Ventilator-induced lung injury (VILI) is closely associated with BPD in very preterm infants [1] and is thought to trigger an inflammatory response which results in abnormal lung development. However, the specific mechanisms by which mechanical ventilation causes lung injury in very preterm infants are largely unknown, as are the pathways resulting in the abnormal lung development that characterise BPD. We have recently demonstrated that VILI in the immature lung induces a rapid increase in distal lung cell proliferation [19] which is consistent with the fibroblast proliferation seen in infants with BPD [1] We have also identified a number of early response genes (CTGF, EGR1 and CYR61) that regulate cell proliferation and are thought to play a role in normal lung development [22]. As these genes are also involved in adult lung injury and disease [2427], we investigated their activation following VILI in preterm lambs. We found that CTGF, EGR1 and CYR61 expression is rapidly increased in a time-dependent manner in response to VILI in very preterm lambs and that CTGF, CYR61, IL-6 and IL-8 are differentially expressed during high and low tidal volume ventilation strategies. Thus, it is possible that the abnormal lung development that follows VILI, is explained at least in part by the abnormally high expression of these genes. Furthermore, the reduction in pneumothoraces and sub-pleural air-leaks, the histological evidence of lung injury and our gene expression findings indicate that volume-controlled mechanical ventilation (with PEEP) from birth, using a low tidal volume (5 mL/kg) was less injurious than using a tidal volume of 10 mL/kg.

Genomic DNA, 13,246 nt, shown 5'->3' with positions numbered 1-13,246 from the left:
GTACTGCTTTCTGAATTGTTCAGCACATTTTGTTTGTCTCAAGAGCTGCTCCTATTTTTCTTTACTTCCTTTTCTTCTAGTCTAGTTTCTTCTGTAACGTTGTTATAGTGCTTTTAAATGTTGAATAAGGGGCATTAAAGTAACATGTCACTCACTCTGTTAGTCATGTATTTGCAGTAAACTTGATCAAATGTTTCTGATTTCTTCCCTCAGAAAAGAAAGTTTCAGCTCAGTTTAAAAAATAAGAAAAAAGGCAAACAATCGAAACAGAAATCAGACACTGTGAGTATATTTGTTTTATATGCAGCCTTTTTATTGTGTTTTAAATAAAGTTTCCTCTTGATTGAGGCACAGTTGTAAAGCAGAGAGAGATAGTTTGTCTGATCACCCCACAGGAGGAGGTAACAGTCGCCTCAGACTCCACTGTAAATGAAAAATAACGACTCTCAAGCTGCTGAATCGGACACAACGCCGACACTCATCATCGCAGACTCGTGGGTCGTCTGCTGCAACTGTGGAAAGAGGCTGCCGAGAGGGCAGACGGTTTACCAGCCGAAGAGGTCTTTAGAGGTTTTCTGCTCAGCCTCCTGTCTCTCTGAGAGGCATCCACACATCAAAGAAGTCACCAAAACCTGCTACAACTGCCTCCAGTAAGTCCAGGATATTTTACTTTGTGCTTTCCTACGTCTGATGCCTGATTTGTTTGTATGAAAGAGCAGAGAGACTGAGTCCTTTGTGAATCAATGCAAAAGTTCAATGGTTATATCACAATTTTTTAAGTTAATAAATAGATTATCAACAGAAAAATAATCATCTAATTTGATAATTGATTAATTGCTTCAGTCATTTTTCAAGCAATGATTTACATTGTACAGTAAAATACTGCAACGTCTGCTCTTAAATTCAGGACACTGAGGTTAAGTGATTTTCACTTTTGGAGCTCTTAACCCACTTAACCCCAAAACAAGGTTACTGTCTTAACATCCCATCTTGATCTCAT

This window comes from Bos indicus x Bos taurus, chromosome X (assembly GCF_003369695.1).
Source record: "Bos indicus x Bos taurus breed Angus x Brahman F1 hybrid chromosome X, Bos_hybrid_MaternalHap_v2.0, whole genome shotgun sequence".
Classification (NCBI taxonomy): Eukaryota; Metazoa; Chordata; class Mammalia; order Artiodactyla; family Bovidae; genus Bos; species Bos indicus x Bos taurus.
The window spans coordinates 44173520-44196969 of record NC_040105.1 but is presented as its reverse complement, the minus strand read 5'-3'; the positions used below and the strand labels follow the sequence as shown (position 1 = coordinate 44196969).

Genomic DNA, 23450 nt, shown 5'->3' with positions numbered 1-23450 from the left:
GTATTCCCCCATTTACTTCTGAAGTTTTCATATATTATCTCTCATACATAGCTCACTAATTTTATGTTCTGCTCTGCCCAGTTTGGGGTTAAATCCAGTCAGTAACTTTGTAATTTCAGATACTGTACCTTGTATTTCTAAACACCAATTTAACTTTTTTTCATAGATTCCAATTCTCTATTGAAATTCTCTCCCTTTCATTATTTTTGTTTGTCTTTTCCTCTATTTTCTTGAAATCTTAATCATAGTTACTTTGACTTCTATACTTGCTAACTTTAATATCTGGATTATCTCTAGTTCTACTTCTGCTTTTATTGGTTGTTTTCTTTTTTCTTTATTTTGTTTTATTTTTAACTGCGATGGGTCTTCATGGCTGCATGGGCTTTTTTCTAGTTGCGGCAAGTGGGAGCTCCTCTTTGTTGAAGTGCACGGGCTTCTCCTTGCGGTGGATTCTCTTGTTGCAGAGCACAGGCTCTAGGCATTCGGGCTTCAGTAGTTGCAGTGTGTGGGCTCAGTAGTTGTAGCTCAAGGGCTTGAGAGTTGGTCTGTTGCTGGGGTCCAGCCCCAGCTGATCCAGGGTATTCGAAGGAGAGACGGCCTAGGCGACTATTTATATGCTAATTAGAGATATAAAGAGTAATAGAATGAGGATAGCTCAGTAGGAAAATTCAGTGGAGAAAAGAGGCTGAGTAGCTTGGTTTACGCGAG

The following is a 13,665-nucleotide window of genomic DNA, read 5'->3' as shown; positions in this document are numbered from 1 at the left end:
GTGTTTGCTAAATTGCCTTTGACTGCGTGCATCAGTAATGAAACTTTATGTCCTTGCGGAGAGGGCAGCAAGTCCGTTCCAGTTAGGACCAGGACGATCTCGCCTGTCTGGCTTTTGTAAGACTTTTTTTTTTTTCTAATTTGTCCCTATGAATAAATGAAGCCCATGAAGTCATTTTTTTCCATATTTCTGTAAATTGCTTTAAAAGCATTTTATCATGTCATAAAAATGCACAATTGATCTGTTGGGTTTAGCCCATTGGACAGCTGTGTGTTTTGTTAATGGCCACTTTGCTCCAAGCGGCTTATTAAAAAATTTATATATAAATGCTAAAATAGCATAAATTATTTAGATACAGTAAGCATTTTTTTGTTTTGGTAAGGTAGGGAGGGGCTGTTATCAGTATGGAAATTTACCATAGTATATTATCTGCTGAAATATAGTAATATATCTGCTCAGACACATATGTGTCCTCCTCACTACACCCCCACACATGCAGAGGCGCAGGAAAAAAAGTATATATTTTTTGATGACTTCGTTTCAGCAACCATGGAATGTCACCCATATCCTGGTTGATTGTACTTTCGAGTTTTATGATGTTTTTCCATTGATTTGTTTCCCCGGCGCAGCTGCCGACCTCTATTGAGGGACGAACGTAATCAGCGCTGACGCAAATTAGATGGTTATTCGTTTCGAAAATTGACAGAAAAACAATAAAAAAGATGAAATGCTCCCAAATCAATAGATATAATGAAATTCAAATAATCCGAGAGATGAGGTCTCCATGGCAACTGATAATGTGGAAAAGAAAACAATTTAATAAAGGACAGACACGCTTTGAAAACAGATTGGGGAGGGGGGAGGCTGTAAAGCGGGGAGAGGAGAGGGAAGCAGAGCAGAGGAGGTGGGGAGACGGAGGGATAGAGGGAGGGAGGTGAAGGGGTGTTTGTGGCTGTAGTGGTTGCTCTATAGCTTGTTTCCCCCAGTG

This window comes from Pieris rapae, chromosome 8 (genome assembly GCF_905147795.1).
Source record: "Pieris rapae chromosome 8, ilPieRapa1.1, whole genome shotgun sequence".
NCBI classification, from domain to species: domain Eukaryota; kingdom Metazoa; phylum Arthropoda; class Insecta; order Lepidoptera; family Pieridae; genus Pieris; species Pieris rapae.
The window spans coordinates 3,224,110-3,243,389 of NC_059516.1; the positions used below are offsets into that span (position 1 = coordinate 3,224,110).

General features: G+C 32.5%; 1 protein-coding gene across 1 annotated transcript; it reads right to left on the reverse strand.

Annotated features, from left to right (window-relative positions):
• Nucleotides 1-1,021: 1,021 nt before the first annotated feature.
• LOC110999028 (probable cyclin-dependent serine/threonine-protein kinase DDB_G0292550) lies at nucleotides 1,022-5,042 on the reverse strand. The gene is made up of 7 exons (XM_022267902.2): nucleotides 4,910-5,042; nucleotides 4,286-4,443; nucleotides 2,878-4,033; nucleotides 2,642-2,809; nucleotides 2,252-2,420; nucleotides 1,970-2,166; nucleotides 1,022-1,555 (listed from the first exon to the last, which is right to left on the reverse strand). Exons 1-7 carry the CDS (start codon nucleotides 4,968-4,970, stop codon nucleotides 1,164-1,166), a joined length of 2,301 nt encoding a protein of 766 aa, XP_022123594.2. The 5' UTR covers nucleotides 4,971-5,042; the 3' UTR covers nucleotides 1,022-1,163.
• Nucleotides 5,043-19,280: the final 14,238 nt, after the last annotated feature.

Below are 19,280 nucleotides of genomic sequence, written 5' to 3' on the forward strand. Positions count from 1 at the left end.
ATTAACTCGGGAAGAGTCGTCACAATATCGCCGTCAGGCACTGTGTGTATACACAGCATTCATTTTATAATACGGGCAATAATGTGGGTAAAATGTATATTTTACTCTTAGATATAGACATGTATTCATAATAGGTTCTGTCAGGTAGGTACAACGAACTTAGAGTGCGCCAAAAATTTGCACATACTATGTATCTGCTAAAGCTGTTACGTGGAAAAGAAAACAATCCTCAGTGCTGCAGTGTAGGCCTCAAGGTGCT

A primary aim of this study was to determine the degree and rapidity of increase in expression of CTGF, CYR61 and EGR1 following injurious ventilation, in comparison to that of inflammatory factors that have previously been associated with VILI in neonates [8, 11, 32]. In the present study TNFα protein was not detectable, while NF-κB activity and TGF-β1 mRNA levels did not change within 2 hr of VILI, suggesting that these proteins and genes do not form part of the very early response to lung injury in very preterm lambs. In contrast, the increases in IL-1β, IL-6 and IL-8 after injurious ventilation support the findings of other studies that have also found these inflammatory cytokines are increased at 2–3 h after injurious ventilation from birth [32, 33]. Our study extends those findings to demonstrate that IL-1β, IL-6, IL-8, CTGF, CYR61 and EGR1 all responded very rapidly (within 15 minutes of an injurious resuscitation period) and to levels substantially higher (25–125 fold) than those in unventilated controls. These data suggest that the cascade of events leading to lung inflammation and lung remodelling can be rapidly initiated during the immediate resuscitation period after birth. The abnormally high expression levels of these genes was not only limited to resuscitation with high tidal volumes without PEEP, but also occurred in response to ventilation regimens similar to those commonly used for preterm infants.